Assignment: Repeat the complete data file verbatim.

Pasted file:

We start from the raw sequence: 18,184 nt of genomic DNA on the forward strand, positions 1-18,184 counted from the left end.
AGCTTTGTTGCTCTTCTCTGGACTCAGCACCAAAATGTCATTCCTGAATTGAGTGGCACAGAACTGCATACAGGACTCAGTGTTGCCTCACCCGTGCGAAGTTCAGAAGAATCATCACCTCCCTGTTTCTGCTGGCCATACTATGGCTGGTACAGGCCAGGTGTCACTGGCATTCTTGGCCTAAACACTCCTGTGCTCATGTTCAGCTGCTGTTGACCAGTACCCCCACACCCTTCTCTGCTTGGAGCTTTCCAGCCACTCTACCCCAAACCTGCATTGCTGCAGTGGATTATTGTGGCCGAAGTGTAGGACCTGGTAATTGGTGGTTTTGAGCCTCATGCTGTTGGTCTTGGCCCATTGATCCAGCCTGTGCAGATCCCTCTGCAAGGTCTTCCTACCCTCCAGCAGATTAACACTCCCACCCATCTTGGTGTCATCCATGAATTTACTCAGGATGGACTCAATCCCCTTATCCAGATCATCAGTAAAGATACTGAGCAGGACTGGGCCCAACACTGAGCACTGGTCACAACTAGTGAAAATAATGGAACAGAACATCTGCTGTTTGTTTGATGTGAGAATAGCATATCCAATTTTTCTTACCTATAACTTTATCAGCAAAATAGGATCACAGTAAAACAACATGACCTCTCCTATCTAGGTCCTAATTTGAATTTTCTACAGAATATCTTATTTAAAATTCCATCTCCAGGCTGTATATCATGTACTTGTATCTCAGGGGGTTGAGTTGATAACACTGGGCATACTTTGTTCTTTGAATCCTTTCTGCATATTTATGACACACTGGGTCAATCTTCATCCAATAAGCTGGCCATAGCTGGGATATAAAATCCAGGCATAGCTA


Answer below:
We start from the raw sequence: 18,184 nt of genomic DNA on the forward strand, positions 1-18,184 counted from the left end.
AGCTTTGTTGCTCTTCTCTGGACTCAGCACCAAAATGTCATTCCTGAATTGAGTGGCACAGAACTGCATACAGGACTCAGTGTTGCCTCACCCGTGCGAAGTTCAGAAGAATCATCACCTCCCTGTTTCTGCTGGCCATACTATGGCTGGTACAGGCCAGGTGTCACTGGCATTCTTGGCCTAAACACTCCTGTGCTCATGTTCAGCTGCTGTTGACCAGTACCCCCACACCCTTCTCTGCTTGGAGCTTTCCAGCCACTCTACCCCAAACCTGCATTGCTGCAGTGGATTATTGTGGCCGAAGTGTAGGACCTGGTAATTGGTGGTTTTGAGCCTCATGCTGTTGGTCTTGGCCCATTGATCCAGCCTGTGCAGATCCCTCTGCAAGGTCTTCCTACCCTCCAGCAGATTAACACTCCCACCCATCTTGGTGTCATCCATGAATTTACTCAGGATGGACTCAATCCCCTTATCCAGATCATCAGTAAAGATACTGAGCAGGACTGGGCCCAACACTGAGCACTGGTCACAACTAGTGAAAATAATGGAACAGAACATCTGCTGTTTGTTTGATGTGAGAATAGCATATCCAATTTTTCTTACCTATAACTTTATCAGCAAAATAGGATCACAGTAAAACAACATGACCTCTCCTATCTAGGTCCTAATTTGAATTTTCTACAGAATATCTTATTTAAAATTCCATCTCCAGGCTGTATATCATGTACTTGTATCTCAGGGGGTTGAGTTGATAACACTGGGCATACTTTGTTCTTTGAATCCTTTCTGCATATTTATGACACACTGGGTCAATCTTCATCCAATAAGCTGGCCATAGCTGGGATATAAAATCCAGGCATAGCTA